Novye Izvestia reports that the InDem Foundation, headed by Georgy Satarov, has identified no fewer than 60 sub-species of political parties in Russia: including environmental, orange, libertarian, and social-patriot.
But Novye Izvestia proposes classifying all existing parties into three major groups.
The first are the “pocket parties” – used by individuals for self-promotion purposes. For example, Iosif Kobzon, singer and businessman, has his own party: the Russian Party of Peace. So does entrepreneur Anzori Aksentiev: the Pan-Russian Socialist Party.
The second group includes parties which are designed by political consultants. Most parties now fall into this category. Some are created by command from above: like the Party of Life, led by Sergei Mironov, or the People’s Party, led by Gennadi Gudkov. Others are formed from below, “in the hope of ending up in good hands before the next elections” – for example, the People’s Will party led by Sergei Baburin.
Finally, there are the commercial parties. In their case, says Novye Izvestia, even the taxation authorities can’t figure out “what proportion of donations to a party goes into party work, and what proportion goes directly into the pockets of the party boss.”
When Vladimir Putin came to power and the law on political parties was passed, a “radical purge of ‘weed parties’ from Russian politics” was launched. The number of such parties was reduced, and region-specific parties became unfeasible by definition – a party can only exist on a federal scale.
All the same, says Novye Izvestia, there is still a demand for minor parties: “For example, the federal giants might have an urgent need for regional branches. That’s where the dwarves will prove useful.”
According to Maxim Dianov, director of the Regional Issues Institute, the small parties represent “a valuable resource for publicity and political strategy.” For example, the Motherland faction in the Duma includes the three main parties that formed the Motherland bloc, but it also has several minor political structures. Another classic example is the NPSR, with almost 200 member organizations.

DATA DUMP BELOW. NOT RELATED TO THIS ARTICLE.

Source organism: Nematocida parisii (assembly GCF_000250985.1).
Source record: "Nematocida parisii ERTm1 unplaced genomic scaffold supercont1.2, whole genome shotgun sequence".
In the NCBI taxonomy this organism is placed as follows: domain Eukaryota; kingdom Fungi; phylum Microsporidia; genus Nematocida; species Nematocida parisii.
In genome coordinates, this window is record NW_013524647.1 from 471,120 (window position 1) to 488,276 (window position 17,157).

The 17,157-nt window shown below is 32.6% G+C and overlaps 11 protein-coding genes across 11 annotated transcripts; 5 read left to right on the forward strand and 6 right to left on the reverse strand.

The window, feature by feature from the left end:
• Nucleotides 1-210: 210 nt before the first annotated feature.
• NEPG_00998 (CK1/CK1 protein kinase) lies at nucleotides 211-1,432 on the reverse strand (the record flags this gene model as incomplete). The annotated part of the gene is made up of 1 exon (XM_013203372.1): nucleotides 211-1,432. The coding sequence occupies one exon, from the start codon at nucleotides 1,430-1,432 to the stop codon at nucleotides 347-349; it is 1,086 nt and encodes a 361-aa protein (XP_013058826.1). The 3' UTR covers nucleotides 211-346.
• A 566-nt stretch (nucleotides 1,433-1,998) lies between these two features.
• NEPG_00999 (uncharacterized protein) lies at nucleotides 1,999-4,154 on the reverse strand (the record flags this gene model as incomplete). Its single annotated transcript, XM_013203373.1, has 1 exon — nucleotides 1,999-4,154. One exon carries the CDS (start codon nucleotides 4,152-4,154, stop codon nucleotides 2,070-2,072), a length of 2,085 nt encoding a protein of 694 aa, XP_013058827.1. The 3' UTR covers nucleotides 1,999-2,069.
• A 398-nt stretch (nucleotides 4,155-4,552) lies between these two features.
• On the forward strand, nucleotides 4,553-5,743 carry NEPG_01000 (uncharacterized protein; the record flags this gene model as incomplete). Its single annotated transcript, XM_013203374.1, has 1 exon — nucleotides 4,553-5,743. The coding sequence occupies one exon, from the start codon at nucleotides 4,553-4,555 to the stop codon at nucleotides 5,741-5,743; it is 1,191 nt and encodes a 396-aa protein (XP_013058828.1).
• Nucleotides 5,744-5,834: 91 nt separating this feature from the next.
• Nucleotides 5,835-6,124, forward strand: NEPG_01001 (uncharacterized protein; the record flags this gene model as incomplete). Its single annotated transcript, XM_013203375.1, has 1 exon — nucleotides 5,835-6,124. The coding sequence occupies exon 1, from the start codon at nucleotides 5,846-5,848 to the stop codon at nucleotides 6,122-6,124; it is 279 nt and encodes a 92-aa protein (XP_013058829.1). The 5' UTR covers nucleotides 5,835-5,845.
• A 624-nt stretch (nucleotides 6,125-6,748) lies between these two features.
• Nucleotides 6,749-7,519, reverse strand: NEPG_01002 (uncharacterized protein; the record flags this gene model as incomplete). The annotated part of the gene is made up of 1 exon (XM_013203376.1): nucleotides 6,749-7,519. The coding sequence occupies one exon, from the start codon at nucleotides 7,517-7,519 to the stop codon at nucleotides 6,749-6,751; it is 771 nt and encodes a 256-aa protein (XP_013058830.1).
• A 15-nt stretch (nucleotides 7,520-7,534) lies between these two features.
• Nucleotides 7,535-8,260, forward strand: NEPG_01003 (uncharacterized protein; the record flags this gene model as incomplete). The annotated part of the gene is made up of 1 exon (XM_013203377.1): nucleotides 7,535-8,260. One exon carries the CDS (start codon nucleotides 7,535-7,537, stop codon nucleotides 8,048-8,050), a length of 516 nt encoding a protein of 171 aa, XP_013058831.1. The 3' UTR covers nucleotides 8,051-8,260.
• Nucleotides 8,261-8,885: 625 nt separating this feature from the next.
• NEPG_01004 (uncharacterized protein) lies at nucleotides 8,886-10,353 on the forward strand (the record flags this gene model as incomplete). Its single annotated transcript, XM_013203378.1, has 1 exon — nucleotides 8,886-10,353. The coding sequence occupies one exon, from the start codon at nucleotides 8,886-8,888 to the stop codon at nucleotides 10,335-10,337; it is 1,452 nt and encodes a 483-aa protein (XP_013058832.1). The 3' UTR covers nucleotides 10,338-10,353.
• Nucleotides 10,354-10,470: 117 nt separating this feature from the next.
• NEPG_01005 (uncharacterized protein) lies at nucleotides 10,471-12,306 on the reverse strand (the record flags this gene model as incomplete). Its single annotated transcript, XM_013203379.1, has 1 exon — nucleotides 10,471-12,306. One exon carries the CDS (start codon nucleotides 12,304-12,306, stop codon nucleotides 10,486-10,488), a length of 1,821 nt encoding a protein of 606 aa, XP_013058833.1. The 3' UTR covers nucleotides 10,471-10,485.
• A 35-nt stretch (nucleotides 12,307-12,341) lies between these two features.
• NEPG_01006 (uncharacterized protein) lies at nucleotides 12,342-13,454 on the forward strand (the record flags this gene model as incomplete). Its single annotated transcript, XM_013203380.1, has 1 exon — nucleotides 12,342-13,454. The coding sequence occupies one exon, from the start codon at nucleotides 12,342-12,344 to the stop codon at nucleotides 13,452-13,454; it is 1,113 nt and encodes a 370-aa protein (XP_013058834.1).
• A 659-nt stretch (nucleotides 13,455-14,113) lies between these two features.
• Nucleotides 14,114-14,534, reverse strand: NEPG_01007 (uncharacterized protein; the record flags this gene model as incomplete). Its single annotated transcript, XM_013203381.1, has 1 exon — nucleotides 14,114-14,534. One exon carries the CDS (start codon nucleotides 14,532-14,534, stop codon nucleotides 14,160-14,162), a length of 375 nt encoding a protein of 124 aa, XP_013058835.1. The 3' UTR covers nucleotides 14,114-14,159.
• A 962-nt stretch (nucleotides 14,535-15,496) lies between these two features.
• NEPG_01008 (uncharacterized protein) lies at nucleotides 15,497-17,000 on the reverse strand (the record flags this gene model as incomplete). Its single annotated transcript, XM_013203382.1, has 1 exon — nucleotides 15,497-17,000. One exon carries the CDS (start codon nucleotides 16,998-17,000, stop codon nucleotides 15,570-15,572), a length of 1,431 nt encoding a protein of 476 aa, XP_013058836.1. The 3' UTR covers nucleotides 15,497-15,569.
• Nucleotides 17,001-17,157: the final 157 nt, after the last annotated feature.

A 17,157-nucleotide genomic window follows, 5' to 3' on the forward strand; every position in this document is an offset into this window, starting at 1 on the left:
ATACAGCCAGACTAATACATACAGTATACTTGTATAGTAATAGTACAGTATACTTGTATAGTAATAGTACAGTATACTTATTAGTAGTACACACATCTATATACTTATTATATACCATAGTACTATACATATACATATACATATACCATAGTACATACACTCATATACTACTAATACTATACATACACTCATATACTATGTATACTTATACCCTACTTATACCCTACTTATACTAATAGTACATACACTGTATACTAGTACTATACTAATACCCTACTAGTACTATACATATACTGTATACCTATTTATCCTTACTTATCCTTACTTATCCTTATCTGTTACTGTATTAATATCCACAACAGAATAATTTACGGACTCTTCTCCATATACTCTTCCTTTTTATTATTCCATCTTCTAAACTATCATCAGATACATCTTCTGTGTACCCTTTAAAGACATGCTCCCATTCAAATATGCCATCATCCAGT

According to observers, party-building is becoming a profitable form of business these days, thanks to some new legislation.
Dianov explained this to Novye Izvestia: “Parties are not bought outright. What happens is that a regional party might agree to be called a regional branch of a larger party, in exchange for certain terms. Most of Russia’s parties have such branches. But at the very least, they have to pay for office space, and salaries for the leader, the secretary, and some technical staff.”
The prices for such services vary, but they’re generally not all that high. According to Dianov, a party can be created “from scratch” for $100,000 if a good organizer is in charge. Dianov says: “This sum of money would suffice to get a party registered, so it can continue to exist – at least until the first time it’s inspected by the Justice Ministry, when some irregularities might be found.”
Or they might not be found – everything depends on whether a new party structure is in demand.
Thus, demand creates supply. A party’s name and political orientation don’t really matter. In a country with a tradition of the substantial part of politics taking place “behind the scenes,” all voters can do at elections is approve “one faction of the nomenklatura or another, all calling themselves parties” – in the words of Lev Gudkov. And membership of the nomenklatura has always been valued in Russia, and there have always been plenty of candidates willing to compete for it.
In fact, some observers believe the Kremlin’s latest party-building project might even have some positive aspects. Rodnaya Gazeta quotes Mark Urnov as saying that over the next few years, the objective goal of left-wing and patriotic organizations should be “to civilize the sense of desperation building up among the people.”
Under the circumstances, with “premonitions of painful but necessary reforms ahead,” there are two possible paths, says Urnov. The left-wing parties could “appeal to the darker, nationalist aspects of the collective consciousness – and then they would be cursed by Russian history. Or they could work on finding a civilized way of relieving social and political tension.” It all depends on where the voters can be steered. From this viewpoint, the formation of a “new left opposition” is indeed a good thing. And naturally, the regime can’t allow the solution to such an important problem to look after itself.
Gennadi Semigin, Dmitri Rogozin, and (of course) Gennadi Zyuganov seem to agree with the regime entirely on that point.